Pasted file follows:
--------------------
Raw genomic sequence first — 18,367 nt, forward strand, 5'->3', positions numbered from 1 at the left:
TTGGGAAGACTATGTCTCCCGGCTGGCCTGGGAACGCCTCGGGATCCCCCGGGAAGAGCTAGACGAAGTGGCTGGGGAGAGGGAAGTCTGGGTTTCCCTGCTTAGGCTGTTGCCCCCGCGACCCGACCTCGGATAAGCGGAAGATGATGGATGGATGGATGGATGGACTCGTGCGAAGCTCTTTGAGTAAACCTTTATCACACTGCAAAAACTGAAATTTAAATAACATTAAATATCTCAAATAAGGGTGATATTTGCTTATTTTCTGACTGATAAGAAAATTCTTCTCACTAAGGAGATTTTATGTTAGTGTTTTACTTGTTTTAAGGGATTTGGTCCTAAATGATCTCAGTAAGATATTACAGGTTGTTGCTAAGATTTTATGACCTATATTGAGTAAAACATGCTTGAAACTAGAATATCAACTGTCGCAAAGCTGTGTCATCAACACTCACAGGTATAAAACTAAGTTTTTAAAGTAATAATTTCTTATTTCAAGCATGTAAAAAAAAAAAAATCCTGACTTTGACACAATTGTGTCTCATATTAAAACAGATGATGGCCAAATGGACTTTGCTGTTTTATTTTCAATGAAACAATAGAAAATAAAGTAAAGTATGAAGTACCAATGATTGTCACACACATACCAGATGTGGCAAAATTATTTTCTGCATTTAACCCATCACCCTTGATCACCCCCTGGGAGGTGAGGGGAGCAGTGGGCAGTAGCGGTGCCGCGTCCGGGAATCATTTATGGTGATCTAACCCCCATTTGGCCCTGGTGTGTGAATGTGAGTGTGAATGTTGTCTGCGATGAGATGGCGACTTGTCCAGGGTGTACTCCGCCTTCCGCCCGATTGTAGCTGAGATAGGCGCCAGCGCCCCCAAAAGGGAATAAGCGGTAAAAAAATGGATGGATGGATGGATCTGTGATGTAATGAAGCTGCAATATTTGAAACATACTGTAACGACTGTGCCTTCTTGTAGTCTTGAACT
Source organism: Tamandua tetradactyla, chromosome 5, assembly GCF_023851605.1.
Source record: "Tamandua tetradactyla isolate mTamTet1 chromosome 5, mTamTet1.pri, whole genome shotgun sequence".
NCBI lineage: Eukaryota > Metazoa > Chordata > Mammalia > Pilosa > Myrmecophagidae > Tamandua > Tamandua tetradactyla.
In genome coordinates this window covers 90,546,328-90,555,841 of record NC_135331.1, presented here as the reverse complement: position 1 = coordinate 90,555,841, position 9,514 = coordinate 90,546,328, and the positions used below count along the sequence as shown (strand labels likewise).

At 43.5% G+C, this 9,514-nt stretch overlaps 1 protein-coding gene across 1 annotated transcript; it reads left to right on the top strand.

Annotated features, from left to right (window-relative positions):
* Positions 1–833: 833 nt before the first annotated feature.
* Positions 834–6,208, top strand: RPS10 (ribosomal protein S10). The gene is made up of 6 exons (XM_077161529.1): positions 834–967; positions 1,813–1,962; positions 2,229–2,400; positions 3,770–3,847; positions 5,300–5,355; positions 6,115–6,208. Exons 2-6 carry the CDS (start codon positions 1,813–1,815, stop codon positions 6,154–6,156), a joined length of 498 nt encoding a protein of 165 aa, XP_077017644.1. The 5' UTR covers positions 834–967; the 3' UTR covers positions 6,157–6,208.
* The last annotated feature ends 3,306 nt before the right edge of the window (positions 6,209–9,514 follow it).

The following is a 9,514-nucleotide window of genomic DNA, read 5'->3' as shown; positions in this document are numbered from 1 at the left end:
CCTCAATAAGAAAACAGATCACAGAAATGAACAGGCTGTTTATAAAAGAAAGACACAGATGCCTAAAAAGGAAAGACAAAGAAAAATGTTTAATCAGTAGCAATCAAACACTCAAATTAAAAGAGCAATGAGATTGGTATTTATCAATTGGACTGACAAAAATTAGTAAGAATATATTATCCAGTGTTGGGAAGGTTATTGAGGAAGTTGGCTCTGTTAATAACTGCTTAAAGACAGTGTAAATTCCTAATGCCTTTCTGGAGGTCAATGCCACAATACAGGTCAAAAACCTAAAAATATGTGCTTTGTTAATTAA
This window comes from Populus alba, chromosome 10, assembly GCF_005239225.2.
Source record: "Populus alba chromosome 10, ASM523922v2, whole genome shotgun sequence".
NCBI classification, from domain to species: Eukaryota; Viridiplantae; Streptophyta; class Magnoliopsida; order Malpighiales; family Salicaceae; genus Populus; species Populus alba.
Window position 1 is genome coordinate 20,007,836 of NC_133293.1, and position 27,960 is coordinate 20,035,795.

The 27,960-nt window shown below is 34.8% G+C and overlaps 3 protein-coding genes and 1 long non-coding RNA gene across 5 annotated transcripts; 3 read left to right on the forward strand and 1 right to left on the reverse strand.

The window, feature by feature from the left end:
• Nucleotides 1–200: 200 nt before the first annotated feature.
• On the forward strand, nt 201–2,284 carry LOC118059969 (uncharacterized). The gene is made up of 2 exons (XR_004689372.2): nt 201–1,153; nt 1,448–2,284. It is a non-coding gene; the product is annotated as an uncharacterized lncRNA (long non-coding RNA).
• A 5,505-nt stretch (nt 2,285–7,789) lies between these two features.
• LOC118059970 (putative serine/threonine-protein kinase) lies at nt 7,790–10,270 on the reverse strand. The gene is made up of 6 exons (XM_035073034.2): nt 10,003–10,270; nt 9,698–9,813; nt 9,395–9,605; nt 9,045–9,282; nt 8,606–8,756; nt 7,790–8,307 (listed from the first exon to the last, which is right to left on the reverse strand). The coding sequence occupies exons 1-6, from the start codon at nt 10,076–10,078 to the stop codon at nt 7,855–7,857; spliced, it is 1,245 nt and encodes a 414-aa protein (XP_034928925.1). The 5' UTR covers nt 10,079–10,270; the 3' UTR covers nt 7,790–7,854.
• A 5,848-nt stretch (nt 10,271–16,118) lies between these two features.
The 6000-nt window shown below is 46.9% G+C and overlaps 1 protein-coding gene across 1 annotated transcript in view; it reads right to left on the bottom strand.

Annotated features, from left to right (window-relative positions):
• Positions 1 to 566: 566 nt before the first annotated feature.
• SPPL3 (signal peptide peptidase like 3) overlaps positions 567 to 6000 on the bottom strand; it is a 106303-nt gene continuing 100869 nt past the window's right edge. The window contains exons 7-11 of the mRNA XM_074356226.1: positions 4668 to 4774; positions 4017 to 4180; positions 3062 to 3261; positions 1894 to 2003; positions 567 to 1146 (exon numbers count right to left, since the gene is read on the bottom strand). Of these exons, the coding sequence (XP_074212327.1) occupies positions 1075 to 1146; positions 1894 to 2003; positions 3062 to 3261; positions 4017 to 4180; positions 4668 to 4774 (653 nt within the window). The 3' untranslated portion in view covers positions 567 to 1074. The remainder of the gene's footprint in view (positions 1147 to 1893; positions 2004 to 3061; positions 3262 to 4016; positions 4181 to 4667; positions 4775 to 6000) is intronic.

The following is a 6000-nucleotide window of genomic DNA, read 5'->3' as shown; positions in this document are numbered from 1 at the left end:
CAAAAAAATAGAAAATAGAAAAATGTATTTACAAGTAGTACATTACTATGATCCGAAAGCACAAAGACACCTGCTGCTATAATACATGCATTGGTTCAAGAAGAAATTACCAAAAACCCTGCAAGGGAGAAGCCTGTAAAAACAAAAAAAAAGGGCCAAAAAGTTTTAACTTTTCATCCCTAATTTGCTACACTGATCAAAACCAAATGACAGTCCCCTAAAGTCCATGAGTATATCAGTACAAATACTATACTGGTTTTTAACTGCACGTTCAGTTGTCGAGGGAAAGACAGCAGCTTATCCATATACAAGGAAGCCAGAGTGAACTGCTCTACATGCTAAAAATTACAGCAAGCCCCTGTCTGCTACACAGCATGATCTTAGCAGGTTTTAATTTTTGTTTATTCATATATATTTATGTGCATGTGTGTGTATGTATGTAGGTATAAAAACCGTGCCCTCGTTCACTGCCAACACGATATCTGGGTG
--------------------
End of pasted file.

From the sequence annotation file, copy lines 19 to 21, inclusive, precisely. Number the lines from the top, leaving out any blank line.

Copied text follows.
The window, feature by feature from the left end:
• Nucleotides 1–200: 200 nt before the first annotated feature.
• On the forward strand, nt 201–2,284 carry LOC118059969 (uncharacterized). The gene is made up of 2 exons (XR_004689372.2): nt 201–1,153; nt 1,448–2,284. It is a non-coding gene; the product is annotated as an uncharacterized lncRNA (long non-coding RNA).